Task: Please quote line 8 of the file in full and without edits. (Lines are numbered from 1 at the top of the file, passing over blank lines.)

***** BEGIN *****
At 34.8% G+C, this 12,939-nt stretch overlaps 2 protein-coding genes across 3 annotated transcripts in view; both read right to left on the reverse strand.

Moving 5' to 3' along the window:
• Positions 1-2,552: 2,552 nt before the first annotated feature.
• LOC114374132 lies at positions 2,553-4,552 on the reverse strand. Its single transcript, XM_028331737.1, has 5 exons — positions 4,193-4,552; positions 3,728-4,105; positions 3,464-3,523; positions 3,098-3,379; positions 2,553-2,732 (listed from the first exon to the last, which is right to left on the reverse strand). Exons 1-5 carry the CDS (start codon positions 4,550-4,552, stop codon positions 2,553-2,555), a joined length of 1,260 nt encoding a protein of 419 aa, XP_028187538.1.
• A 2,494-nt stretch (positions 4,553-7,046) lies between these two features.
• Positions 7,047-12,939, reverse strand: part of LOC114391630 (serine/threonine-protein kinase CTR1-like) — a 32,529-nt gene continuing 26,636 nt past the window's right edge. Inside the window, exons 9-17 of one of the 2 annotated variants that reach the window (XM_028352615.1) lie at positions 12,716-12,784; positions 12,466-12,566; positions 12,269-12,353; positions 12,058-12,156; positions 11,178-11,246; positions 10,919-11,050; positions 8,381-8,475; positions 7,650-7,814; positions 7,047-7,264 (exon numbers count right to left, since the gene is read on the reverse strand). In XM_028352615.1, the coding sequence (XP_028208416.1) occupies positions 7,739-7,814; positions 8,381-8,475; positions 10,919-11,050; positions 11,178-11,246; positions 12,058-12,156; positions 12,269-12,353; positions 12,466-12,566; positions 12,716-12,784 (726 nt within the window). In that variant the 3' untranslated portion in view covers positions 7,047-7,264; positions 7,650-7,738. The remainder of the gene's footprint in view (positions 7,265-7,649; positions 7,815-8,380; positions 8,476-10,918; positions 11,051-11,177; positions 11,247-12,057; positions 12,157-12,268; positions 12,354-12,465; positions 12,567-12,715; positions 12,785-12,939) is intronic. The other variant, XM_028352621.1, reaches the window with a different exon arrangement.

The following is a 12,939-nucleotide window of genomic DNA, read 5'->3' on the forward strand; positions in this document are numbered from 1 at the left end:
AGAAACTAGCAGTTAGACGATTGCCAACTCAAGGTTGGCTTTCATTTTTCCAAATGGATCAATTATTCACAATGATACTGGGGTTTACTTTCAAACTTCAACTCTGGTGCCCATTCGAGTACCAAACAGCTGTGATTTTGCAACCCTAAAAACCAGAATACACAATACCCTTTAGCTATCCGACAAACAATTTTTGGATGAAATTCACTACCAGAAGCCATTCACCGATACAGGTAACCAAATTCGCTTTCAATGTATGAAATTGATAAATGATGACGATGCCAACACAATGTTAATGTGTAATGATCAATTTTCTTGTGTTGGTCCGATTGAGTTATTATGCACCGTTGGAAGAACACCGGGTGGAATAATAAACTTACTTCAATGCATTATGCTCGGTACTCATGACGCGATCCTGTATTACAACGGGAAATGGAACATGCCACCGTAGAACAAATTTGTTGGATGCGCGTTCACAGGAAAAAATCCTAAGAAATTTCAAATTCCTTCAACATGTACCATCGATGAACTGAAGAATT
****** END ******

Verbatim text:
AGAAACTAGCAGTTAGACGATTGCCAACTCAAGGTTGGCTTTCATTTTTCCAAATGGATCAATTATTCACAATGATACTGGGGTTTACTTTCAAACTTCAACTCTGGTGCCCATTCGAGTACCAAACAGCTGTGATTTTGCAACCCTAAAAACCAGAATACACAATACCCTTTAGCTATCCGACAAACAATTTTTGGATGAAATTCACTACCAGAAGCCATTCACCGATACAGGTAACCAAATTCGCTTTCAATGTATGAAATTGATAAATGATGACGATGCCAACACAATGTTAATGTGTAATGATCAATTTTCTTGTGTTGGTCCGATTGAGTTATTATGCACCGTTGGAAGAACACCGGGTGGAATAATAAACTTACTTCAATGCATTATGCTCGGTACTCATGACGCGATCCTGTATTACAACGGGAAATGGAACATGCCACCGTAGAACAAATTTGTTGGATGCGCGTTCACAGGAAAAAATCCTAAGAAATTTCAAATTCCTTCAACATGTACCATCGATGAACTGAAGAATT